Here are the 35″ squares rolled up before being wrapped for Yule:

I can’t recommend the 11″ handkerchief size enough. They have always received so much use in our home:

And here is my youngest, playing in one of the larger playsilks while I was wrapping them:

Waldorf merfolk…

My children have several dolls, all of which have been made by me. I hadn’t planned on making more dolls for the holidays, but I was inspired by the tumbleberry dolls.  The fun, funky hair was more than I could resist. Considering that I had almost all of the supplies to make the dolls, I set about the task. The original plan was to make various Greek gods. However, as with all great plans, it evolved. My older daughter really wanted a mermaid. Once my younger son saw the removeable mermaid tail, he was immediately upset that he hadn’t chosen that. Before long, all four dolls had removeable mermaid tails. We’ll see if I find time to make the removeable fairy wings for them.

 I made the hair for the boys first. I went a little crazy sewing it down, and I’m not pleased with the results. Can I claim that I was going for an 80s rock band style? Regardless, my sons seems pleased. I will probably work on them a bit more, though. The longer hair was much easier, and I’m rather pleased. I have to thank some sweet friends for sharing their yarn stashes. I only needed to buy the main yarns and was able to use scraps from my own stash and others to make the depth of color.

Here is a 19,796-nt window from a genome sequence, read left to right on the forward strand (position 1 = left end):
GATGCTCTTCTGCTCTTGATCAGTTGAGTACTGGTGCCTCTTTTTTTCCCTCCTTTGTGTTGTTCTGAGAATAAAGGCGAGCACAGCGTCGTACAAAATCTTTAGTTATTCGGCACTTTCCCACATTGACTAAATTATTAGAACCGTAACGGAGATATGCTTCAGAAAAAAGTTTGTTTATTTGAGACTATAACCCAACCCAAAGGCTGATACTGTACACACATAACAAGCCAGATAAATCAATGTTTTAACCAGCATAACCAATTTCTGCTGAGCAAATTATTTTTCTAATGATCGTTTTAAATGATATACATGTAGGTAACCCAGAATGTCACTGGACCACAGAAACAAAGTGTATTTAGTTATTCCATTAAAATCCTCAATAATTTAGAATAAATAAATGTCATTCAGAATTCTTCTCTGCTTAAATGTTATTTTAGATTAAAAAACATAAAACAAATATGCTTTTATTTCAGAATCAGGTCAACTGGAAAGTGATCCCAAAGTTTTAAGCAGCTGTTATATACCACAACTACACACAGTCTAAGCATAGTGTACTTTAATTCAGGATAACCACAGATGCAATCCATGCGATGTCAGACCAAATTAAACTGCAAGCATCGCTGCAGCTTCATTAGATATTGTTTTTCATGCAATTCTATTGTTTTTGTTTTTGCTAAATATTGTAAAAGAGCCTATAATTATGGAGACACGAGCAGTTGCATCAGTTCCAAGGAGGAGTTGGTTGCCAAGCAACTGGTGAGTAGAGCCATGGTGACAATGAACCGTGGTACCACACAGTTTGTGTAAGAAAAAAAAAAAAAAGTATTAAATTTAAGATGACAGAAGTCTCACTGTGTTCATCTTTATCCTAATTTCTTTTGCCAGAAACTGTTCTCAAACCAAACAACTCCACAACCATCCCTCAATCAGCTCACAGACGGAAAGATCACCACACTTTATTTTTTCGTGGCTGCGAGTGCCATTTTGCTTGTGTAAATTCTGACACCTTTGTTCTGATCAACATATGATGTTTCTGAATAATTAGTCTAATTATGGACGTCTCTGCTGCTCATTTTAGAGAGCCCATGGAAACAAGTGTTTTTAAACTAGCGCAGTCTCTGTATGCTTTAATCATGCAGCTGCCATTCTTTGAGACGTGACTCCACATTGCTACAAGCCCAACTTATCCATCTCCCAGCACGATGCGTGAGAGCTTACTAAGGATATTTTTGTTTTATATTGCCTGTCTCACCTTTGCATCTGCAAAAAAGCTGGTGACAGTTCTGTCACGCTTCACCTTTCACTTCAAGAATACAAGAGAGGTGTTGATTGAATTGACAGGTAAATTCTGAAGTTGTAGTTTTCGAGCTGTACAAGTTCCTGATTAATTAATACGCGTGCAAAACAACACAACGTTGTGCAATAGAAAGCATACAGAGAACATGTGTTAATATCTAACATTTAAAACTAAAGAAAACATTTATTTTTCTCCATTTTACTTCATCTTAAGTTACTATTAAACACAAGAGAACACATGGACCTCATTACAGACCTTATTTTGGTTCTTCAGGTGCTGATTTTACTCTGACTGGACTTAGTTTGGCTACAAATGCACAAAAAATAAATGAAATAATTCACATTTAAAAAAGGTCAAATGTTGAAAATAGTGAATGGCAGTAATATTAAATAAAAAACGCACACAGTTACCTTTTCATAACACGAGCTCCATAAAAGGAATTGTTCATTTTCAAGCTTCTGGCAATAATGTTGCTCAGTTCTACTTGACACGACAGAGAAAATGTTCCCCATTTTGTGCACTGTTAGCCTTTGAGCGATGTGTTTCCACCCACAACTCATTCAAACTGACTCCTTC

stick horse…

Every little child who loves horses needs a stick horse. When I was a small child, my stick horse was an old broom handle my grandfather found in his garage, complete with the hole and leather throng still attached from where it used to hang on the wall. Stick horses have gotten a bit more complicated since then. In fact, I was hard-pressed to find a commercially made one that wasn’t electronic. There are a few, but if you want a basic stick horse, you really have to look these days.

Luckily, my penchant for homemade gifts led me to this stick horse pattern. I have to recommend it. The pattern is cute and customizable. Unlike many patterns, this one uses a T shape for the portion of the dowel rod in the head. I love that. It makes the stick horse much more durable. My younger son is receiving this for his third birthday and I have plans to make more as gifts. I even have plans to alter the pattern already for some other little people in my life.

all the little horses…

My younger son loves horses, so when I happened across this lovely little pattern for felt horses, I knew I wanted to make them for his upcoming birthday. The fact that I had all of the supplies was an added bonus.


Upon receiving the pattern, I realized it called for wire in order to shape the legs. I’m not a fan of wire in toys. It tends to get bent, break, and poke out – not fun! I made the horses without wire, and they were looking rather bow-legged. A few extra stitches where the legs meet the belly fixed that problem. I had the horses finished minus the manes for a while. The directions for the manes were a little confusing for me and I really wasn’t digging it. Then a friend directed me to these instructions. I used a similar technique, and the manes came together. 

I know he’s going to love them. The giggling and jumping while I was making them were a certain sign that this little herd will be a hit.